Scottish Independence ‘Would Create Pension Scheme Challenges’
Support for an independent Scotland that is no longer part of the United Kingdom in next month’s referendum may call into question the continued viability of defined benefit (DB) pension provision and present challenges to businesses and pension schemes, according to Buck Consultants at Xerox.
However the advisory firm, which is part of the human resource services (HRS) division within Xerox, adds that with careful planning many of these challenges have reasonable solutions. While there will be additional costs, well advised pension schemes will be able to deal with the consequences.
“Given the importance of economic issues to a successful divorce, the impact on workplace pensions should feature strongly in considering Scottish independence,” said Steven White, managing director, Europe, Buck Consultants at Xerox.
“With 5,000 businesses operating in Scotland and owned outside, covering 35% of Scottish private sector employees, the potential implications are significant. The new requirements may mean that future workplace provisions will have to change considerably so the challenges will need to be addressed.”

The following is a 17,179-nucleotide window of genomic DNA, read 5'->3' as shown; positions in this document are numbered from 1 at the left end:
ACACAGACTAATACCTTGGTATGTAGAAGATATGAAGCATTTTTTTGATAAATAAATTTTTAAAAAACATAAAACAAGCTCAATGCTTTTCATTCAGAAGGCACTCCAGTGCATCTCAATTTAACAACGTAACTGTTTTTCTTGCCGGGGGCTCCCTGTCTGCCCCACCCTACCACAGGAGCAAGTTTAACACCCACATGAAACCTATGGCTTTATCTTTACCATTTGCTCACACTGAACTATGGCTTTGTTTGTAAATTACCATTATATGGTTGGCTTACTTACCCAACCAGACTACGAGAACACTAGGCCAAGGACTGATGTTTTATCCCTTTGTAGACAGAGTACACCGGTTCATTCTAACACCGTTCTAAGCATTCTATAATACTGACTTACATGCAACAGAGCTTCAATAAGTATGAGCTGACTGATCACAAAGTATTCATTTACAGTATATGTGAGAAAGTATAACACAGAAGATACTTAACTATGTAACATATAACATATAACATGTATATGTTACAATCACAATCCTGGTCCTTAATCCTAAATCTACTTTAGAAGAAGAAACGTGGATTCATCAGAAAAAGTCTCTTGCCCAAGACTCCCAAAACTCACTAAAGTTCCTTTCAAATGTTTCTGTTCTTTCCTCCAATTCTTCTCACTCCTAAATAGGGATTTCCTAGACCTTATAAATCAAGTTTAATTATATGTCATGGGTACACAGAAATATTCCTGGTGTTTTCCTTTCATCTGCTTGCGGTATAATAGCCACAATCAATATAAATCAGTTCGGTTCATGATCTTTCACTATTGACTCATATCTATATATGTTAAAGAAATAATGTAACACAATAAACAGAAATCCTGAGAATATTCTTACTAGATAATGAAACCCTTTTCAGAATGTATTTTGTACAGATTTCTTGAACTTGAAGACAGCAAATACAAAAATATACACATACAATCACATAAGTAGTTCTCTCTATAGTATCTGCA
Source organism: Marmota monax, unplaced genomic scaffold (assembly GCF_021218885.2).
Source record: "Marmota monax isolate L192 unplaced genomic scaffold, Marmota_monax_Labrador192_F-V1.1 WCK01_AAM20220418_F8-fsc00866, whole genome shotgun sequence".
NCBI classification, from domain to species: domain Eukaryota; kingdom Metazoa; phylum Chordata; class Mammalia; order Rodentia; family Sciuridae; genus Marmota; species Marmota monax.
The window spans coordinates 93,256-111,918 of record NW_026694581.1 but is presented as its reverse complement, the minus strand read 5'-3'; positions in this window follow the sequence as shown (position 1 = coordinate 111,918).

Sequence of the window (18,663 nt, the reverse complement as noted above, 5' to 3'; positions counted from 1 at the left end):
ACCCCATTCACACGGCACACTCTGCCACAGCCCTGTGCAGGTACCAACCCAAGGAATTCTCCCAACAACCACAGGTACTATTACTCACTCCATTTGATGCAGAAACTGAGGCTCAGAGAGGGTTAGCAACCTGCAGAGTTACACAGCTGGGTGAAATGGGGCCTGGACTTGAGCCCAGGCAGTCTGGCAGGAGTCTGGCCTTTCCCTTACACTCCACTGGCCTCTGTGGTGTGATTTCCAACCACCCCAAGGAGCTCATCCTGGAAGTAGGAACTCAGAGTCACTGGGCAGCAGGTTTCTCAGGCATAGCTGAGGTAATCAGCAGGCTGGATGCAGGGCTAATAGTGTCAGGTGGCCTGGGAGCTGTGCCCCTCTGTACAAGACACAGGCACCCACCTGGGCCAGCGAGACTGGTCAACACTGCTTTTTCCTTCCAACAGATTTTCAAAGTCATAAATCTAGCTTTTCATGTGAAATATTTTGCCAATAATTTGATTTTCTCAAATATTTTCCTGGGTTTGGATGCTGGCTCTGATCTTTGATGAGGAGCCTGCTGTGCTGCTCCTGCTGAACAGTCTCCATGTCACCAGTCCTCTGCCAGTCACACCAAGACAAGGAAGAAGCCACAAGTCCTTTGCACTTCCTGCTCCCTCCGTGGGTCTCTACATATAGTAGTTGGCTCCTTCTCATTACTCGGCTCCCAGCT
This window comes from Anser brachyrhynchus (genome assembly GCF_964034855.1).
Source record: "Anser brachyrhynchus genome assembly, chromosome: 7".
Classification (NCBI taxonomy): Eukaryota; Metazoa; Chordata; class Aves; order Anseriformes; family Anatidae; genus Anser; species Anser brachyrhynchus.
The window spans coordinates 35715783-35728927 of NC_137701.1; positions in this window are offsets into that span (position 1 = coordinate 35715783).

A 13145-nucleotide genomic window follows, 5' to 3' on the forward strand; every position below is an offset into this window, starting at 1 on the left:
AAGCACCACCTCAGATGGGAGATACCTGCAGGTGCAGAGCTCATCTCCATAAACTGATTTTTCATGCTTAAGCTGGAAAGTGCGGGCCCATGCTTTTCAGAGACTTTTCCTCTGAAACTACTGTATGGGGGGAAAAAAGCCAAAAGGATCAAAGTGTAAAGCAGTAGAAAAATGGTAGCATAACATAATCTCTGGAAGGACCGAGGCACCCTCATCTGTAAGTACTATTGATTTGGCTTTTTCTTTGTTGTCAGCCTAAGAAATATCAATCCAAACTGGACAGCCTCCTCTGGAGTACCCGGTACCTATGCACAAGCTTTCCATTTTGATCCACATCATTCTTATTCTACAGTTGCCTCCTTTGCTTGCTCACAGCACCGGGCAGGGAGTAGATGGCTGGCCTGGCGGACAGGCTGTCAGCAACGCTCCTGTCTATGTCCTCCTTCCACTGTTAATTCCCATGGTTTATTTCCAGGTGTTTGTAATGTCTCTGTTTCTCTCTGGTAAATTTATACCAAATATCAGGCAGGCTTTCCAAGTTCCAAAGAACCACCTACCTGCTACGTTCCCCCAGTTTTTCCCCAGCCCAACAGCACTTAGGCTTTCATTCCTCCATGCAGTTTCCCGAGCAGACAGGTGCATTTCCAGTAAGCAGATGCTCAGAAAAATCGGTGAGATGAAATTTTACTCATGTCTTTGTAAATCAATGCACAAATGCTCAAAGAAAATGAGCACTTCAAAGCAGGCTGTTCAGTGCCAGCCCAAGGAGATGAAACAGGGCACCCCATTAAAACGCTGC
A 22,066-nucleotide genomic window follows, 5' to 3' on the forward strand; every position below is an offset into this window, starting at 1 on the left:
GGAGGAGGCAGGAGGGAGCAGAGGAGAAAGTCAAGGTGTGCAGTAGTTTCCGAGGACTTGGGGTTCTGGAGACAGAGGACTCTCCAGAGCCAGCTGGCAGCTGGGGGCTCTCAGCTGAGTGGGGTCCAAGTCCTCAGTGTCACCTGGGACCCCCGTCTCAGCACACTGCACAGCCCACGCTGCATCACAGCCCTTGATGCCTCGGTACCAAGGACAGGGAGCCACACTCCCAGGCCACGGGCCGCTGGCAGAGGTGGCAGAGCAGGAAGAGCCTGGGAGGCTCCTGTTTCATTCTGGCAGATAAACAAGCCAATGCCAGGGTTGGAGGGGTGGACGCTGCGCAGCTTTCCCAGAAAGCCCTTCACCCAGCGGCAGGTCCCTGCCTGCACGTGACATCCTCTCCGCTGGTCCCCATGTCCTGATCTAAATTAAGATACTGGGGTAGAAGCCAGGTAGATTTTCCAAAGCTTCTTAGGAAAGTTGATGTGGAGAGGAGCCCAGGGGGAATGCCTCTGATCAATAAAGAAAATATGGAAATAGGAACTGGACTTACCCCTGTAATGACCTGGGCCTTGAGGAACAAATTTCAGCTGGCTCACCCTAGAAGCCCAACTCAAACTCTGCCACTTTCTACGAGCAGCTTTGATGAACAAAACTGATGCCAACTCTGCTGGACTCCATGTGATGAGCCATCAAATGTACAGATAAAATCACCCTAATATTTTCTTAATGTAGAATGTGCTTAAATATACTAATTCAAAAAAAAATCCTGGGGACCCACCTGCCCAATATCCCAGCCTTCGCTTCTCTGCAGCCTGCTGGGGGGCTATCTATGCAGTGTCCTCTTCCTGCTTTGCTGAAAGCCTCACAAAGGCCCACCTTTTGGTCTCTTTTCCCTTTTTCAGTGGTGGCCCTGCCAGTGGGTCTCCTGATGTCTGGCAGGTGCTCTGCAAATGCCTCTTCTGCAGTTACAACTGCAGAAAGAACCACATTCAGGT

The number of businesses, pension schemes and members affected cannot yet be accurately quantified because the required figures are not in the public domain – although without doubt the numbers are large.
Buck’s ‘Insightful Thinking’ white paper on Scottish Independence and workplace pensions identifies two key issues that may call into question the continued viability of remaining defined benefit provision:
According to Buck, businesses with operations in both independent Scotland and ‘remainder UK’ (rUK) that run a single workplace pension scheme covering employees on both sides of the border may be subject to further requirements that will effectively lead to splitting the scheme into two parts. This will change future workplace provisions significantly.
Following a split, schemes that straddle the border are unlikely to be replaced by new schemes on a DB basis. The remaining DB scheme in rUK will also be at risk, sparked by the catalyst of splitting and the probable desire to harmonise benefits across the whole workforce of the business.
“Amongst all the arguments for and against an independent Scotland, one thing we can be confident of is additional costs, both to defined benefit (DB) and defined contribution (DC) schemes, which may suffer reduced economies of scale,” said White.
“The cost of making the changes necessary to pension arrangements is likely to fall across employers and employees on both sides of the border.”
A full copy of the ‘Insightful Thinking’ white paper may be accessed here.